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Legionnaires dragged women with their children to rape them

Even his subjects considered Mark Aurel (121-180) a philosopher on the Roman imperial throne.

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Legionnaires dragged women with their children to rape them

Even his subjects considered Mark Aurel (121-180) a philosopher on the Roman imperial throne. This is also how he saw himself, as he allowed himself to be portrayed as a typical intellectual with a full beard in his portraits, which were distributed throughout the Reich. "Strive to remain the man that philosophy wanted you to be," he wrote in his diary, which has entered world literature under the title "Introspections". But Marcus Aurelius was enough of a power politician to know what was expected of him in addition to fine words. On December 23, 176 he gave public testimony of this.

On this day the emperor in Rome celebrated his second triumph over foreign enemies. He ended the first war against Marcomanni and Sarmatians, which had devastated large areas on both sides of the Danube for ten years. "Many thousands he (the emperor) had killed and freed Pannonia from slavery," one ancient author summarized the message.

The emperor let them cost a lot. He is said to have summoned 100 lions for the bloody games in the Coliseum - the entertainment program of every triumph. In addition, every legitimate resident of Rome received the equivalent of eight gold pieces. And he forgave those "who owed debts to the imperial or state treasury all the arrears of thirty-six years... and burned all related charters," reported the contemporary historian Cassius Dio. The emperor used the general enthusiasm about this to once again highlight his 15-year-old son Commodus as the designated successor by giving him a place of honor in the triumphal procession and appointing him consul for the following year.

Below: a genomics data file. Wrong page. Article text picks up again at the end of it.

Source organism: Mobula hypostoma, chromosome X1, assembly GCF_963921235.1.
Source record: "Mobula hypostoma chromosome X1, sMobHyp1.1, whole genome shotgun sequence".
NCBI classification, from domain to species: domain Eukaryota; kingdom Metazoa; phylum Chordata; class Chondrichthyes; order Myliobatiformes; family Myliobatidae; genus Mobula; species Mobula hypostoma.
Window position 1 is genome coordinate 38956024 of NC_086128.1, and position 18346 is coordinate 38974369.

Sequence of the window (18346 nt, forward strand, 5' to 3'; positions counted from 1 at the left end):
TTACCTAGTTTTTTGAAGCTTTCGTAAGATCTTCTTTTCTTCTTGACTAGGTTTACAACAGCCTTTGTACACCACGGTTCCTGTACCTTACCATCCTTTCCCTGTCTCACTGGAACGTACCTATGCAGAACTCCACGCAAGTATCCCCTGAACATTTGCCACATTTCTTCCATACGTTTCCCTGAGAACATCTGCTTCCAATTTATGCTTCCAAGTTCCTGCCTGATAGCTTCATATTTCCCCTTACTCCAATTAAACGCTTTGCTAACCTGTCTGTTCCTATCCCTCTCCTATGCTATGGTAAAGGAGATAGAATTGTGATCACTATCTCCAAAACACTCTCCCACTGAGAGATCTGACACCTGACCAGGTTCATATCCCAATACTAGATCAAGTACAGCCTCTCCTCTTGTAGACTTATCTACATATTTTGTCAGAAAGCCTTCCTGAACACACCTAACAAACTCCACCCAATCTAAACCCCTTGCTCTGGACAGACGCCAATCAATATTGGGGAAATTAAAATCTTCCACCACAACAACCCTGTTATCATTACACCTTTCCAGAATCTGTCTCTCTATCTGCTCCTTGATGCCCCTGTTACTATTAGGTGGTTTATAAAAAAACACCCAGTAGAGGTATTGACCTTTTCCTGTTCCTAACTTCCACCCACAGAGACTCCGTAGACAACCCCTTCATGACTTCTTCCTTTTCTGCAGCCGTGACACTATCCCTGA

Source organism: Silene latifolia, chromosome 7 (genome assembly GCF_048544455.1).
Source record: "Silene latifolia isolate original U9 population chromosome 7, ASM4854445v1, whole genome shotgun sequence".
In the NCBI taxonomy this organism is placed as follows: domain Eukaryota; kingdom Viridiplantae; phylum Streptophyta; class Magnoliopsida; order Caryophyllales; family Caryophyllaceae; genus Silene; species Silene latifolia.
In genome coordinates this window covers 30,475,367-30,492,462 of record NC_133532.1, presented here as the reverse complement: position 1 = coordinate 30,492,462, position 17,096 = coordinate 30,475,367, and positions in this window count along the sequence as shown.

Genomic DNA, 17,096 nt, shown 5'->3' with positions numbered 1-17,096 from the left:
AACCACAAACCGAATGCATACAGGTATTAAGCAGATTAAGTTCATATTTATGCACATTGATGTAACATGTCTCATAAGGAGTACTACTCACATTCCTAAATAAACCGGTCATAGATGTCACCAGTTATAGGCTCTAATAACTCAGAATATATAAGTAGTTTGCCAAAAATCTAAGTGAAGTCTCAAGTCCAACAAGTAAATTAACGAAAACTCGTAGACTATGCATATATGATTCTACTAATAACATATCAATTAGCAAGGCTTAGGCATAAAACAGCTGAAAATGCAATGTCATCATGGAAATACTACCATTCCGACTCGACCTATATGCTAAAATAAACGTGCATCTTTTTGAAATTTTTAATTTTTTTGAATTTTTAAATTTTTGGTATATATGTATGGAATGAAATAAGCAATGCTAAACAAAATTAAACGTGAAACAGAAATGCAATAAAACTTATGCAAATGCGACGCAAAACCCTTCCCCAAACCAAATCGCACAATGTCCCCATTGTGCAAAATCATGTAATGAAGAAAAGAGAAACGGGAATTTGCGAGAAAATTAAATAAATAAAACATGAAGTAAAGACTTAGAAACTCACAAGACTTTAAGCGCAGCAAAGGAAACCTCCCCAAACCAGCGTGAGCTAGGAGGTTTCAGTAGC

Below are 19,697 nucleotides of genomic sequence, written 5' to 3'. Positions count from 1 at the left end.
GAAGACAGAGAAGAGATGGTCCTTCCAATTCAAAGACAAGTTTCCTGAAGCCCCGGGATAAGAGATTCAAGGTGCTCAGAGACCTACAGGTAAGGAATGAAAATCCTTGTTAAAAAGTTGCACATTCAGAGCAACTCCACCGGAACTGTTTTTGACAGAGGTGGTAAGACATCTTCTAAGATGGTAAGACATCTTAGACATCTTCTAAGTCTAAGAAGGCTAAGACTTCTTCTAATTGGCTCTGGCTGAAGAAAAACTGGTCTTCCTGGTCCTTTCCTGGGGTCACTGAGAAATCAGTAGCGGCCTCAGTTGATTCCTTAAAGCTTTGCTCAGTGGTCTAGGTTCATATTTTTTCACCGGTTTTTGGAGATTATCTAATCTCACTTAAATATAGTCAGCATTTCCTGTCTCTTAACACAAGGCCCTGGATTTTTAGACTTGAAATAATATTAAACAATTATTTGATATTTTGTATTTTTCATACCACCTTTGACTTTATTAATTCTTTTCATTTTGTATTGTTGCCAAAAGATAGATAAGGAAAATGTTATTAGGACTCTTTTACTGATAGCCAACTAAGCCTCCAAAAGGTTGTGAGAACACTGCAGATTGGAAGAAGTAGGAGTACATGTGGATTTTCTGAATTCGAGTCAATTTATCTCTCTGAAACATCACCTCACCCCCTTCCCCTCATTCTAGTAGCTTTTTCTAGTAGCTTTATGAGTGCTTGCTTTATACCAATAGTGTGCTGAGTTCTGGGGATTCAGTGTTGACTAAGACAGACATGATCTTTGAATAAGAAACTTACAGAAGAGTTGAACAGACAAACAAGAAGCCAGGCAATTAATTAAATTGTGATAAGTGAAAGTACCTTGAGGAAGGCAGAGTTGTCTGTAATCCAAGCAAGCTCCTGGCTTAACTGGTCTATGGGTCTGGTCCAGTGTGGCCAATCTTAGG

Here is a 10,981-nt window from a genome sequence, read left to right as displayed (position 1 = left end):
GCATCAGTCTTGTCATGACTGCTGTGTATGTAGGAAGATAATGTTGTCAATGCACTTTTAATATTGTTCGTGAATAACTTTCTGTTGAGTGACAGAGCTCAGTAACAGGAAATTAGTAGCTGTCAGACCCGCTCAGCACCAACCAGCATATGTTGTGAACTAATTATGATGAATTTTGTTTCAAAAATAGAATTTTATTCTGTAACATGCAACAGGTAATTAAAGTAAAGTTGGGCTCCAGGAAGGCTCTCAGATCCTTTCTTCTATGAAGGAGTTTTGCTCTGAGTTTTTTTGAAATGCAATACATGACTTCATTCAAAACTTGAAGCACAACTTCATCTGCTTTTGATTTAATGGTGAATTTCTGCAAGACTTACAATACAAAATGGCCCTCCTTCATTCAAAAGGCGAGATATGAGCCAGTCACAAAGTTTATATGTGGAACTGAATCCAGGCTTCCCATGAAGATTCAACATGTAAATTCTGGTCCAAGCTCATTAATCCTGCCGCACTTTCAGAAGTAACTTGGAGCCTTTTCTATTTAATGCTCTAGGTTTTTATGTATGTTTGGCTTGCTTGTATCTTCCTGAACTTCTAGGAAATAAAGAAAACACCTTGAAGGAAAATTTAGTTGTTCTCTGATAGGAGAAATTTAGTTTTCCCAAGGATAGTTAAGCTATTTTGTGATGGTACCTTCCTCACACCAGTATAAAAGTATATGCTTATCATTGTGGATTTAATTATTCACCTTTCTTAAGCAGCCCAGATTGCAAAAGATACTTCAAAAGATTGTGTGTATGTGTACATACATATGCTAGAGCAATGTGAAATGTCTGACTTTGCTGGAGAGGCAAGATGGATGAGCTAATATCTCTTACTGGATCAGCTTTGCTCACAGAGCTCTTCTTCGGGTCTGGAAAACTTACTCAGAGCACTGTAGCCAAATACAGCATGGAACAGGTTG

Imperial representation also included a detailed description of the campaigns conducted by Marcus Aurelius on the Danube. Because military successes were still the surest legitimation of imperial rule in Rome. And the Emperor had some catching up to do.

His adoptive father had been Antoninus Pius, third in the line of adoptive emperors under whom the Roman Empire reached its zenith in the 2nd century AD. In 161, Marcus Aurelius and his younger adoptive brother Lucius Verus had succeeded the late Princeps without issue. Although the senior emperor had the last word, in practice a division of labor was established in which the younger one was responsible for military matters and boozy feasts, while the older one was responsible for the guidelines of politics and administration.

What that meant was shown by the campaign against the Parthians, who used the change of rule in Rome to launch a major offensive in Armenia. The supreme command was entrusted to Lucius Verus, who achieved spectacular successes. In 165 the Parthian capital Ctesiphon (on the site of present-day Baghdad) was conquered. However, as the army retreated, it brought with it an unknown plague that became known as the Antonine Plague. The victory of Lucius Verus disturbed the delicate balance between the two emperors, but had no serious consequences because the younger died in 169, possibly from the plague.

Therefore, Mark Aurelius, who had previously been conspicuous for his peacefulness, fell to the task of repelling the "most warlike and numerous of the barbarians living in Europe", as the Greek Pausanias described the warrior groups who, from 166, pushed their kith and kin across the Danube. Some droves made it as far as northern Italy, touching on Rome the trauma of the invasion of the Cimbri and Teutons 270 years earlier.